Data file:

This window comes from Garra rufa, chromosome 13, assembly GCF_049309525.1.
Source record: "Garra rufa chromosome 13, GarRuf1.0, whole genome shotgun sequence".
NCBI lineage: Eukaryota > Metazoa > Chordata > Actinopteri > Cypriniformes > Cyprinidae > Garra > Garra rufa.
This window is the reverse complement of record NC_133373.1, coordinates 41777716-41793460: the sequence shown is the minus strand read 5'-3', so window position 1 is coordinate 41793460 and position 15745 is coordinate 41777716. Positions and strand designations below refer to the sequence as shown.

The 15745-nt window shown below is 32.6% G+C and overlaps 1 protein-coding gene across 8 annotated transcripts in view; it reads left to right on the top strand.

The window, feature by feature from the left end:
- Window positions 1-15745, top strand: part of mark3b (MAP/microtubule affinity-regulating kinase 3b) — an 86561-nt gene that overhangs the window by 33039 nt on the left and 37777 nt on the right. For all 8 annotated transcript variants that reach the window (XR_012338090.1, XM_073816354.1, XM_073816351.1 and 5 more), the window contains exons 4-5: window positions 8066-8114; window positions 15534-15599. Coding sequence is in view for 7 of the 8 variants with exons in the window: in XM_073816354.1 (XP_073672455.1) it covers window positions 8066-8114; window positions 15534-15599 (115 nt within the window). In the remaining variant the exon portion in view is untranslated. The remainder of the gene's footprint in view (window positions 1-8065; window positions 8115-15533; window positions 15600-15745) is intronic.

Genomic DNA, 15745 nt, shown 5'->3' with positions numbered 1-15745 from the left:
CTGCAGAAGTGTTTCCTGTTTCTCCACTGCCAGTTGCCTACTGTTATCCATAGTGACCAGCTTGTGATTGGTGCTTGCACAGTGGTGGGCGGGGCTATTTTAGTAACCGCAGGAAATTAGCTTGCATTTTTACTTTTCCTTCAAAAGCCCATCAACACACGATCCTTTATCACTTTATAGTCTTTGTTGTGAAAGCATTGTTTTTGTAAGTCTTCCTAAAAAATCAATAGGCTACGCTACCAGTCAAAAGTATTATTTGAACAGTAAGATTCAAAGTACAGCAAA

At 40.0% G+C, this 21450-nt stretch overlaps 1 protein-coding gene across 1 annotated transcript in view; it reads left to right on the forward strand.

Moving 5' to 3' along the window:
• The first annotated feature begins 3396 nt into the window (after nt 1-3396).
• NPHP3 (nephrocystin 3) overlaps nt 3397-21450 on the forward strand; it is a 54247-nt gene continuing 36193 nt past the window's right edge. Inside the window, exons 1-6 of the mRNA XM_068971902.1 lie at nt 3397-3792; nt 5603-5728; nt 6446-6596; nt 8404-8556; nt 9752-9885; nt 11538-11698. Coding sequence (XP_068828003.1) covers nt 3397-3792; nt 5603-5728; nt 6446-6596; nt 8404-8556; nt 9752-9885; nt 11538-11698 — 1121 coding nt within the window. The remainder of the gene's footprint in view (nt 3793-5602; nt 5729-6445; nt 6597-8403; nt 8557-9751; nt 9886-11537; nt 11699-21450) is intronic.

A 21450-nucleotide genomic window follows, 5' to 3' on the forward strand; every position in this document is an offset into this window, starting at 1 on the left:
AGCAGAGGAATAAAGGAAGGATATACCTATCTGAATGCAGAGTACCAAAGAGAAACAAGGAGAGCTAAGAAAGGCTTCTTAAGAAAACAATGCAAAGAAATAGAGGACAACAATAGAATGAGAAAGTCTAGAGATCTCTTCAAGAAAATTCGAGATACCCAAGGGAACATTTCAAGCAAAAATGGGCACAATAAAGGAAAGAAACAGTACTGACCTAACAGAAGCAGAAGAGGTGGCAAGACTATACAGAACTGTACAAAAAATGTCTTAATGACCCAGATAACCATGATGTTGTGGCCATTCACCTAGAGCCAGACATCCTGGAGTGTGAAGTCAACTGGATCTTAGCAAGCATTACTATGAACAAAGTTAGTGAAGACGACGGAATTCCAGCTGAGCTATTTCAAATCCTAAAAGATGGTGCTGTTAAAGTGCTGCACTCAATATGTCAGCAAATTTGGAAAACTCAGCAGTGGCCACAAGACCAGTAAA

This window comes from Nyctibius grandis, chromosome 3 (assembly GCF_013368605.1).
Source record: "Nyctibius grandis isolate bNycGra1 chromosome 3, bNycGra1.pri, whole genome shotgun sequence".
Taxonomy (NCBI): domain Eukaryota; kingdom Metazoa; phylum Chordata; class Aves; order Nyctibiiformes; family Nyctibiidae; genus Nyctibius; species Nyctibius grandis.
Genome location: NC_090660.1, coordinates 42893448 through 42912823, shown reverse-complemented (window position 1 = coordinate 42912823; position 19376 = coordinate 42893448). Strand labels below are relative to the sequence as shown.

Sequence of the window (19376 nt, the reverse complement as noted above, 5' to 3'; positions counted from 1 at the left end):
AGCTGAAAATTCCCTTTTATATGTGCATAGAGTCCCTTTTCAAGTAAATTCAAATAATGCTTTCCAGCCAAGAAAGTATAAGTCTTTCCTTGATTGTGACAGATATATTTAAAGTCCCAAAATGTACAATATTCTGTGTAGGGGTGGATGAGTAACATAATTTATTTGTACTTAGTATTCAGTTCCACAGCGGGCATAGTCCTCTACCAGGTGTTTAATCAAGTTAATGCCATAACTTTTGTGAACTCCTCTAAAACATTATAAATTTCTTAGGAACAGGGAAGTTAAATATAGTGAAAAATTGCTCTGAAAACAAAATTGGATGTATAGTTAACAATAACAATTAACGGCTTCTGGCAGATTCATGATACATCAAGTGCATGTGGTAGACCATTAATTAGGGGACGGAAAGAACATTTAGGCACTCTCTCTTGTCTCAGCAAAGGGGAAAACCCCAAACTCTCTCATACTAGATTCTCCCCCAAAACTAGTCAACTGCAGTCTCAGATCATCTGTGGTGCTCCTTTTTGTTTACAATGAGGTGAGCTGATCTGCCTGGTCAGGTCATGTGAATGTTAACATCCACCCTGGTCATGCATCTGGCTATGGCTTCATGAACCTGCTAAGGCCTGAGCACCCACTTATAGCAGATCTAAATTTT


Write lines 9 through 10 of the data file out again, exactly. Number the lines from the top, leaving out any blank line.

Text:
CTGCAGAAGTGTTTCCTGTTTCTCCACTGCCAGTTGCCTACTGTTATCCATAGTGACCAGCTTGTGATTGGTGCTTGCACAGTGGTGGGCGGGGCTATTTTAGTAACCGCAGGAAATTAGCTTGCATTTTTACTTTTCCTTCAAAAGCCCATCAACACACGATCCTTTATCACTTTATAGTCTTTGTTGTGAAAGCATTGTTTTTGTAAGTCTTCCTAAAAAATCAATAGGCTACGCTACCAGTCAAAAGTATTATTTGAACAGTAAGATTCAAAGTACAGCAAA

At 40.0% G+C, this 21450-nt stretch overlaps 1 protein-coding gene across 1 annotated transcript in view; it reads left to right on the forward strand.